IoT-Expert Statement with Laurent Couillard (CEO & Founder) from OptimData
Cybus has a rich partner network. From time to time we take a few minutes to interview an expert from one of our partners and give you an insider’s view. Today, we spoke to Laurent Couillard from OptimData, Paris, about the current state of Industrial IoT and the biggest challenges for companies to make use of smart IoT services.
Laurent Couillard is CEO and Founder of OptimData and has been working in the IoT field for more than ten years. With OptimData, he has built an innovative R&D lab dedicated to the development of data-centric applications for industrial markets.
Talking about Industry 4.0, for many people, it still seems to be a more or less blurry concept of basic digitization. To understand the value and usefulness of Industry 4.0, what are your thoughts on how Industry 4.0 will be contributing to industrial players in the next 12 months?
Industry 4.0 is about a higher collaboration between machine makers, line builders, maintainers and producers. Each of the value chain stakeholders must react to the challenges of the new industry, versatility of the production, higher cadence at lower cost, energy waste reduction and much more. The Industrial Internet of Things is connecting the dots by enabling a knowledge economy. Each participant can provide his knowledge into a digital form which makes the global system much more efficient. Industry 4.0 redesigns the value chain through digitalization and shortens the distance between stakeholders.
What are the biggest challenges, in your opinion, to get a factory or production facility quickly and efficiently into Industrial IoT? What would be the most important thing to do?
The biggest challenge at first is the business model. Because a factory or a production facility will not succeed alone in getting the value of the Industrial IoT, they will have to accept the collaboration and the acquisition of knowledge from machine makers and maintainers. As a consequence, and only a consequence, the controlled data collection is becoming a value. From the “In Use” data collected and with the artificial intelligence modeling we have invented, every player can develop his own knowledge and easily distribute it in the exact context of each production facility.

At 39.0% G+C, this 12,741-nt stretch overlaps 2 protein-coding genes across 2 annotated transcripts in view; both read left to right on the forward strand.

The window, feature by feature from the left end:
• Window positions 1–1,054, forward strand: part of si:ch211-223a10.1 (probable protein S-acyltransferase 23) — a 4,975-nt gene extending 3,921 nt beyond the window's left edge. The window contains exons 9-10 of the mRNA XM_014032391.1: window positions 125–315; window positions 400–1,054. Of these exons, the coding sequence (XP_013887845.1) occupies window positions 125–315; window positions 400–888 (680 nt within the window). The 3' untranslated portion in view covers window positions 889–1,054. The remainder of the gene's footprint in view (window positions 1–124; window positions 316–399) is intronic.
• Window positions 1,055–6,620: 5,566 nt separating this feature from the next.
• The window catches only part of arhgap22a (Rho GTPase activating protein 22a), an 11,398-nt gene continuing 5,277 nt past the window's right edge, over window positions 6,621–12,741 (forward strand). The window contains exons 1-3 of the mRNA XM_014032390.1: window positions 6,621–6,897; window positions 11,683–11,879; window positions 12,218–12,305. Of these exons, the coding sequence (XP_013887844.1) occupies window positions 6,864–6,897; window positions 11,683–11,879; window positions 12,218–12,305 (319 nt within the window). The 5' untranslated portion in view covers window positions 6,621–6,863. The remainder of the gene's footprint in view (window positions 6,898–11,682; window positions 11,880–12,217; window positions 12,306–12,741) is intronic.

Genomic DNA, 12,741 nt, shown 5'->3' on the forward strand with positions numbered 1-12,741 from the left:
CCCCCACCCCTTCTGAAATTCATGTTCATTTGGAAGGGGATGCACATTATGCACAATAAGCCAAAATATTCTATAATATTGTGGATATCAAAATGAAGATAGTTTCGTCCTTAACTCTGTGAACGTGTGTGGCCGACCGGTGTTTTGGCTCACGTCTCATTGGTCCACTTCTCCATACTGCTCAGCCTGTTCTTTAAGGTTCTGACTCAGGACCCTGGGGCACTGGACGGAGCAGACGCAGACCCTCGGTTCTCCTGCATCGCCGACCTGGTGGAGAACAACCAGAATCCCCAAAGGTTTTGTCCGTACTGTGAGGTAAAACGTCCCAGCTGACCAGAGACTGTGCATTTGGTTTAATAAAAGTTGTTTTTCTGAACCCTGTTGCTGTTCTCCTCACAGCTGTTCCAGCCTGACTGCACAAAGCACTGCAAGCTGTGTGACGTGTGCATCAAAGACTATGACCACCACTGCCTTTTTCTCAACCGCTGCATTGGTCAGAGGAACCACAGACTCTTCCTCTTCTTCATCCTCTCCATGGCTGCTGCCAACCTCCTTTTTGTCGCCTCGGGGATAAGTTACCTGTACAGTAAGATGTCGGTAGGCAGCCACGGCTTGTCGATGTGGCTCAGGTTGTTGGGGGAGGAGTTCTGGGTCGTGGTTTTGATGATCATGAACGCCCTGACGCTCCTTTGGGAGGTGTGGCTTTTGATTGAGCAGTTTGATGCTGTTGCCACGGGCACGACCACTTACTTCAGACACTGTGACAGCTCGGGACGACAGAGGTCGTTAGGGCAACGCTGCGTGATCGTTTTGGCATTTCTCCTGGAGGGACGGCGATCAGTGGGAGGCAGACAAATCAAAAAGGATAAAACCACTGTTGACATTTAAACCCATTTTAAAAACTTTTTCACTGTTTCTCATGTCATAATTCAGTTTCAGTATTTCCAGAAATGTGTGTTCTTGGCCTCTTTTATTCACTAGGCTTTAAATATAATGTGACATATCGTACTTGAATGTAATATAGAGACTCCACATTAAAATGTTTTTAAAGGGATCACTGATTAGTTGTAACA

Of course, nobody is about to publish confidential production information to everyone. But usage patterns can be digitized and they are the key to augment every individual industrial worker to a collective intelligence.
Looking back, what has been already accomplished in rolling out new IoT approaches? Can you name an example of successful IoT implementation?
The digital IoT maturity varies between every customer. Recently we have announced with Sidel, a Tetra Pak-owned company, the launch of Sidel-InUse. Sidel-InUse proposes new digital services to bottlers to increase OEE and predict failures. The transformation has been adopted on both sides. On the one hand, Sidel’s customer relationship is augmented thanks to a deeper knowledge of what is happening at its customer production and by better aligning support and services. On the other hand, the machines are able to coach the industrial workers on the correct next best action to perform in their exact context.
OptimData is deploying its IoT visualization and optimization solution “ProductInUse” for companies who want to make use of their production data. Are there any plans for you to roll-out other services like “ProductInUse”?
ProductInUse is a solution to help industrial companies in developing their digital services. We started with preventive maintenance, which reduces costs and increases uptime, then we also deployed solving intelligence, which reduces the Mean Time to Repair (MTTR). We are soon launching the preventive maintenance digital service to help make the maintenance a success the first time and optimize spare stocks. More digital services are invented by our current services.
One final question to get a better picture of the current state of IoT: What do you think about how far the industry as a whole has come right now and how it is taking advantage of IoT? Is there more to come, or are we already there yet, in terms of a digitized industry?
There is much more to come. As said, IoT is getting its value in a knowledge economy which is not yet defined. This is the heart of the transformation. Internet is also about collective intelligence and collaboration. We are just in the discovery phase of the new era. There is definitely more to come.
Laurent, many thanks for your time and your insights! Let’s talk about these topics again in a few months, to see what has changed. Thank you very much!